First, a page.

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The shortage of medical workers in Sub-Saharan Africa and substitution policy

Author

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  • Bourgain, Arnaud

    (Center for Mathematical Economics, Bielefeld University)

  • Pieretti, Patrice

    (Center for Mathematical Economics, Bielefeld University)

  • Zou, Benteng

    (Center for Mathematical Economics, Bielefeld University)

Abstract

Substitution policies are strategies sometimes chosen in Sub-Saharan Africa for curtailing the shortage of health professionals especially caused by the outflow of medical personnel. The aim of our contribution is to propose a way to assess the merits and drawbacks of substitution policies by developing a simple growth model of healthcare productivity with medical brain drain. Within this framework, we use a medical care production function of the CES type which aggregates low and high specialized health workers. We then run simulations which compare scenarios with and without substitution strategies by using data from the Ghana's medical sector.

Suggested Citation

  • Bourgain, Arnaud & Pieretti, Patrice & Zou, Benteng, 2011. "The shortage of medical workers in Sub-Saharan Africa and substitution policy," Center for Mathematical Economics Working Papers 407, Center for Mathematical Economics, Bielefeld University.
  • Handle: RePEc:bie:wpaper:407
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    References listed on IDEAS

    as
    1. Stark, Oded & Helmenstein, Christian & Prskawetz, Alexia, 1997. "A brain gain with a brain drain," Economics Letters, Elsevier, vol. 55(2), pages 227-234, August.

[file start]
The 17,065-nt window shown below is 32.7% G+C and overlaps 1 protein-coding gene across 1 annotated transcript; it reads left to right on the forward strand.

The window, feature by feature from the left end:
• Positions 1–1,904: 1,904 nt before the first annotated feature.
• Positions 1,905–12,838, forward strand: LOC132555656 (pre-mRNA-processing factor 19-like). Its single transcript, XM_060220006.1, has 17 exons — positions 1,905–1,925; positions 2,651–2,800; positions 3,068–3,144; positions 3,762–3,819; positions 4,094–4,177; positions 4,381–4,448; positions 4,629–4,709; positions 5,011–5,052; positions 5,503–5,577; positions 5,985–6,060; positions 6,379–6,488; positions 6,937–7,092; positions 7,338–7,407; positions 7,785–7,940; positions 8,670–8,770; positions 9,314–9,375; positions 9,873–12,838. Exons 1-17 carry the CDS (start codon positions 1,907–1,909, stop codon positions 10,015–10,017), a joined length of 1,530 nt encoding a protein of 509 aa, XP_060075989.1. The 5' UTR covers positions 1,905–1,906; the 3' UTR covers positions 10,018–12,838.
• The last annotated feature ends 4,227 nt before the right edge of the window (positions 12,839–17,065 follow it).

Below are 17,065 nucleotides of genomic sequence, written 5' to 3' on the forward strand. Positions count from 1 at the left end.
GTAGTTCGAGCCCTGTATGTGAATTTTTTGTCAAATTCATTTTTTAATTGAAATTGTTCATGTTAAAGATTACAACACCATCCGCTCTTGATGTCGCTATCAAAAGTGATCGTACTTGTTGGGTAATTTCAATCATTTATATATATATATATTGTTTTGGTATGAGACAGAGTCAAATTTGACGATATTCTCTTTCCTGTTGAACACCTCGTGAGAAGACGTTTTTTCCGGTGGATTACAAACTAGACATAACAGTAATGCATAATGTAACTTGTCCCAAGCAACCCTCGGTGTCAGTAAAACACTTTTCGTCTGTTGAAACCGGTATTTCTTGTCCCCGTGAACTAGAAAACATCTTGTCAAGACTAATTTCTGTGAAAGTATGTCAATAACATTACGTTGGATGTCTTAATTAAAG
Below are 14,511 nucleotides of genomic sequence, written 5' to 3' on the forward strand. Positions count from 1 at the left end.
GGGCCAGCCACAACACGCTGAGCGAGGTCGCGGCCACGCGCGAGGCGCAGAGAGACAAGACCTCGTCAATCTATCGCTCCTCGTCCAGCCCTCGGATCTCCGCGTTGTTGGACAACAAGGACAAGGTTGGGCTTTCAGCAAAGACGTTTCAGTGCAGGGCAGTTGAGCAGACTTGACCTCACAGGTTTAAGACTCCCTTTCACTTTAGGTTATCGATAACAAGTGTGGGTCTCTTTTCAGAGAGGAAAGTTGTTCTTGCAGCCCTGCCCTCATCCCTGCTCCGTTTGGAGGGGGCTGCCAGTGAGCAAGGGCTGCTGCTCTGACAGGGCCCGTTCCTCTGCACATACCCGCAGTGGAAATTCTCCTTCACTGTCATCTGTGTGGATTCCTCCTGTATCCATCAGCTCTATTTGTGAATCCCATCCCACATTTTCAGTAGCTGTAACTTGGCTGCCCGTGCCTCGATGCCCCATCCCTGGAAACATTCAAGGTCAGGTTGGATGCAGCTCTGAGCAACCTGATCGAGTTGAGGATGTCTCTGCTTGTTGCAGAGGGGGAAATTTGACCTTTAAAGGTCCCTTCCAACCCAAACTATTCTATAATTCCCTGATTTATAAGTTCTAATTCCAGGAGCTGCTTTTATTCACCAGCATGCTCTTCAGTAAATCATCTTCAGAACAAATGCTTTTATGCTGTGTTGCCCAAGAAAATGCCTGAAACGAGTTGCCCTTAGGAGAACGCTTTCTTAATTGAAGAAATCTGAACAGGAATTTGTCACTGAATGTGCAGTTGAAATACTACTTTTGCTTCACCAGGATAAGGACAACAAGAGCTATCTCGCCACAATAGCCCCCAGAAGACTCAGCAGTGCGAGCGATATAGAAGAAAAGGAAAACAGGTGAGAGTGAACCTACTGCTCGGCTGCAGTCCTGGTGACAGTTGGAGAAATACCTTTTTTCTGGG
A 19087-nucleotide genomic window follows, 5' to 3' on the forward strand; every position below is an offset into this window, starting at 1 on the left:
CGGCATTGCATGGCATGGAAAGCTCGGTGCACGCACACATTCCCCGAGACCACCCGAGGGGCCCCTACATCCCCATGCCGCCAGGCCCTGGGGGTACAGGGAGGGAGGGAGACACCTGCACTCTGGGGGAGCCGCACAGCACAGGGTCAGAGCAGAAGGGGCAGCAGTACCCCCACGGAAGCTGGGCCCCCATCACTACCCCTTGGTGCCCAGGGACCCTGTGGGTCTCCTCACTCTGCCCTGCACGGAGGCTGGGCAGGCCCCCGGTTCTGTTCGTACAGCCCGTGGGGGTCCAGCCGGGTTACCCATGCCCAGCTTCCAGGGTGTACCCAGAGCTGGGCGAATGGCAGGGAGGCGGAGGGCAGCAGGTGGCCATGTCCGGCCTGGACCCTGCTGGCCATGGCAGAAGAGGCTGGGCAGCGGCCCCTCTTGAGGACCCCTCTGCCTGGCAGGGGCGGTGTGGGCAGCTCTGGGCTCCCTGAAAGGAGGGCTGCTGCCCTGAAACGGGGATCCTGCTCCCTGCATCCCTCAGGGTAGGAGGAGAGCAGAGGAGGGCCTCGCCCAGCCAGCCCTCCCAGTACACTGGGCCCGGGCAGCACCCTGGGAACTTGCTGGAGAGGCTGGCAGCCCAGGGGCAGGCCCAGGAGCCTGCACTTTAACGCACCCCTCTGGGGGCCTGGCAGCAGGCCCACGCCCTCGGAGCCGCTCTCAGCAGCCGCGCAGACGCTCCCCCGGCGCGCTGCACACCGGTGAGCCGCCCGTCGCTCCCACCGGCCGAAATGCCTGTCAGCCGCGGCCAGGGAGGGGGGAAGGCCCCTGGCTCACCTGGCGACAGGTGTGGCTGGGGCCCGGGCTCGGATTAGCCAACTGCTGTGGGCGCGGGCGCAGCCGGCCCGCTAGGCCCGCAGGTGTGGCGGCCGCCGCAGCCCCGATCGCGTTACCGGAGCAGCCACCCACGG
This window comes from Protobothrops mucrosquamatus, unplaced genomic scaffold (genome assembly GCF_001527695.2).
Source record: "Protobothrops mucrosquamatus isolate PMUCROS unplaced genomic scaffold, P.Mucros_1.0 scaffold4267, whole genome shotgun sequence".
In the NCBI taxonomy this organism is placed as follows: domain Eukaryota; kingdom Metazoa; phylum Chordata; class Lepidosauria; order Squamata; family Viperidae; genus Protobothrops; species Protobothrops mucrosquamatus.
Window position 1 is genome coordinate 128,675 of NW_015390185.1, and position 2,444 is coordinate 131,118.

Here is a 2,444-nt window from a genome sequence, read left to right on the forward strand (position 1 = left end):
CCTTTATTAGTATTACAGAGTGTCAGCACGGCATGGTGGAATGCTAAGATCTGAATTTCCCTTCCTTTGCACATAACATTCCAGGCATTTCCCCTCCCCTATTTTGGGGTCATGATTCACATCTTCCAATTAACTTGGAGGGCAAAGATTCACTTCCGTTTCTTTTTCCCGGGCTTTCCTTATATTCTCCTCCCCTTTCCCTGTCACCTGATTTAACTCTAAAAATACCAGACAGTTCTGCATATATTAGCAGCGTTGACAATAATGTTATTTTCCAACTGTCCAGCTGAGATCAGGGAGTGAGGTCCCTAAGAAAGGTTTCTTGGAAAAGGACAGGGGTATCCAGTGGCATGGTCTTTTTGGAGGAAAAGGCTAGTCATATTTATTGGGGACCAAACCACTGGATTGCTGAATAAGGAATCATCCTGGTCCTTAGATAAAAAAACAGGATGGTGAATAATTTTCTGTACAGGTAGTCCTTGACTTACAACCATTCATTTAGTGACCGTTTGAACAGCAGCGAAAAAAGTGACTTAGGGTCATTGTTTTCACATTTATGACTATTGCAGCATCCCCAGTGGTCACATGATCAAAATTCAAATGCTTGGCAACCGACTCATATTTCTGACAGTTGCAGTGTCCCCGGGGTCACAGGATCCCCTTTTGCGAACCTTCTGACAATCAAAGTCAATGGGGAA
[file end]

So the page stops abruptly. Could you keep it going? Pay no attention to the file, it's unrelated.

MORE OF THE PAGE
2. Pieretti, Patrice & Zou, Benteng, 2009. "Brain drain and factor complementarity," Economic Modelling, Elsevier, vol. 26(2), pages 404-413, March.
    3. repec:ebl:ecbull:v:6:y:2007:i:35:p:1-11 is not listed on IDEAS
    4. Stark, Oded & Helmenstein, Christian & Prskawetz, Alexia, 1998. "Human capital depletion, human capital formation, and migration: a blessing or a "curse"?," Economics Letters, Elsevier, vol. 60(3), pages 363-367, September.
    5. Alan Maynard, 2006. "Medical Workforce Planning: Some Forecasting Challenges," Australian Economic Review, The University of Melbourne, Melbourne Institute of Applied Economic and Social Research, vol. 39(3), pages 323-329, September.
    6. Benteng ZOU & Patrice Pieretti, 2007. "An Extended Solow Growth Model with Emigration: Transitional Dynamics and Skills Complementarity," Economics Bulletin, AccessEcon, vol. 6(35), pages 1-11.
    7. Alok Bhargava & Frédéric Docquier, 2008. "HIV Pandemic, Medical Brain Drain, and Economic Development in Sub-Saharan Africa," World Bank Economic Review, World Bank Group, vol. 22(2), pages 345-366, May.
    8. M. H. Khalil Timamy, 2005. "Debate," Review of African Political Economy, Taylor & Francis Journals, vol. 32(104-105), pages 383-393, June.
    9. Richardson, Gerald & Maynard, Alan & Cullum, Nicky & Kindig, David, 1998. "Skill mix changes: substitution or service development?," Health Policy, Elsevier, vol. 45(2), pages 119-132, August.
    10. Martineau, Tim & Decker, Karola & Bundred, Peter, 2004. ""Brain drain" of health professionals: from rhetoric to responsible action," Health Policy, Elsevier, vol. 70(1), pages 1-10, October.
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    Cited by:

    1. Driouchi, Ahmed, 2014. "Evidence and Prospects of Shortage and Mobility of Medical Doctors: A Literature Survey," MPRA Paper 59322, University Library of Munich, Germany.

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    More about this item

    Keywords

    Substitution policy; Medical shortage; Healthcare policy;
    All these keywords.

    JEL classification:

    • I18 - Health, Education, and Welfare - - Health - - - Government Policy; Regulation; Public Health
    • F22 - International Economics - - International Factor Movements and International Business - - - International Migration

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